FTSE4Good will drop exclusion policySeptember 2001
Tobacco manufacturers, arms makers and nuclear power companies will eventually be allowed to qualify for inclusion in the FTSE4Good indices.
Six of the eight socially responsible investment indices in the FTSE4Good family went live on 31 July. They currently exclude companies with a certain level of involvement in these three sectors.
But FTSE, which runs the indices, says its long-term aim is to bring the companies into the fold and measure their ethical performance against specially devised benchmarks.
Craig Greaves, corporate social responsibility co-ordinator at FTSE4Good, told EP: ‘The aim over time is to develop the indices in such a way that exclusions will be removed. We had to start somewhere and we will be looking to develop the selection criteria from that starting point.’
The process could begin as early as this month, with the announcement on 18 September of conclusions from the first review of the indices carried out by the 16-person FTSE4Good advisory committee.
The decision to exclude these three sectors from the indices has been criticized as simplistic and too reliant on the traditional negative screening approach.
Michael Hopkins, chair of the International Centre for Corporate Responsibility and Business Performance at Middlesex University, said: ‘Simply eliminating companies whose products you do not agree with is half-baked social responsibility. A better approach would be to grade the baddies on a CSR scale then reduce the portfolio investment in them, but not eliminate them altogether.’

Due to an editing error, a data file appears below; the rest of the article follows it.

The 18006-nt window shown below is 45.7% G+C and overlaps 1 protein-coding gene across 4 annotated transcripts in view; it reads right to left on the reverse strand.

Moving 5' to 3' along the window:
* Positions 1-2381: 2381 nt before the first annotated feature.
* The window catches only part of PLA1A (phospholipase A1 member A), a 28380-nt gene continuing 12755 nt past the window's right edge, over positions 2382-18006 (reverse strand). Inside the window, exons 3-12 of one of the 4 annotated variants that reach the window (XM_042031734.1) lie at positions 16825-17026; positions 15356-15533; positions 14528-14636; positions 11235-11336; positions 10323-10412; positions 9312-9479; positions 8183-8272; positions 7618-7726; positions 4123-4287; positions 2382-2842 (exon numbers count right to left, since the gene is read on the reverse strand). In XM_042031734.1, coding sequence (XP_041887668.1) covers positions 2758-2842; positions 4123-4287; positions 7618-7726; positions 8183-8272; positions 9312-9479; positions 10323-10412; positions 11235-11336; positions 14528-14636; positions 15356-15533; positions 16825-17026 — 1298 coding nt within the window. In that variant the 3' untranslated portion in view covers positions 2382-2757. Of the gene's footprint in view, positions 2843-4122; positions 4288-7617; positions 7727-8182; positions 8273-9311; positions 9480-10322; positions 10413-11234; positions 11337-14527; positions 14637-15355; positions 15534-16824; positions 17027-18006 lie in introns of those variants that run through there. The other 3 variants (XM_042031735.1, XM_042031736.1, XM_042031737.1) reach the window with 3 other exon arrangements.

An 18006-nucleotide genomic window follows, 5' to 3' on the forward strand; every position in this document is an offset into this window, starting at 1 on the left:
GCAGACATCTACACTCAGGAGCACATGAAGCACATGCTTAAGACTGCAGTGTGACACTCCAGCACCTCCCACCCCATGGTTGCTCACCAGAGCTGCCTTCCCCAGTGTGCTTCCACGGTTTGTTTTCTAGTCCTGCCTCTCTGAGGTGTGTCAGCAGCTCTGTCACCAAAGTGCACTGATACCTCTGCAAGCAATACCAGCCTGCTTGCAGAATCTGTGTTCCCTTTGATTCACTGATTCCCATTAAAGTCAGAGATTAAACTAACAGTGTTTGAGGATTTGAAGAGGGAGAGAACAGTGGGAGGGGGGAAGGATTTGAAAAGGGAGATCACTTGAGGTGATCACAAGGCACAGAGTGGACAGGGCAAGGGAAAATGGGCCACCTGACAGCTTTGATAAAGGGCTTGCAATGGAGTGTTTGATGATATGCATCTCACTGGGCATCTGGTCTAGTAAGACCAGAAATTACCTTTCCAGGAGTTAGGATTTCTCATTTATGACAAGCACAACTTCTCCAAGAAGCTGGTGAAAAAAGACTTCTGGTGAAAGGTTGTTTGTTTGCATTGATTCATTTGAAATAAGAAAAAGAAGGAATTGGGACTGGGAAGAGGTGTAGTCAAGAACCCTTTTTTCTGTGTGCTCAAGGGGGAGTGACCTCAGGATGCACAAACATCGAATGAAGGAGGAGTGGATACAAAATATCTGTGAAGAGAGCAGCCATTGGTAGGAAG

FTSE claims a ‘market consultation exercise’ conducted earlier this year showed there was ‘widespread international support’ among financial and SRI experts for exclusions of tobacco, nuclear power and arms companies. But Greaves added: ‘The whole thing about FTSE4Good is that it’s going to evolve along with the SRI debate.’
The six indices – two UK, two European, one US and one global – use research provided by the UK-based Ethical Investment Research Service to select companies the advisory committee believes are ‘working towards environmental sustainability’, developing ‘positive relationships with stakeholders’ and ‘upholding universal human rights’.
Apart from the excluded sectors, all businesses in either the FTSE All-World Developed Index or the FTSE All-Share Index are eligible for inclusion.
Among the criteria FTSE uses in choosing companies for the indices are: evidence of corporate standards on the environment; a commitment to stakeholder involvement; environmental and social reporting; a human rights policy; a code of ethics; an equal opportunities and diversity policy and flexible working.
Companies that did not qualify for the indices included Nestle, Novartis, Telefonica and TotalFinaElf.
FTSE says that research for FTSE4Good during the next year will concentrate on three areas: measuring labour standards in supply chains, and criteria on human rights and on bribery and corruption.
The indices will be reviewed twice a year, in March and September.
Already a member? click here to login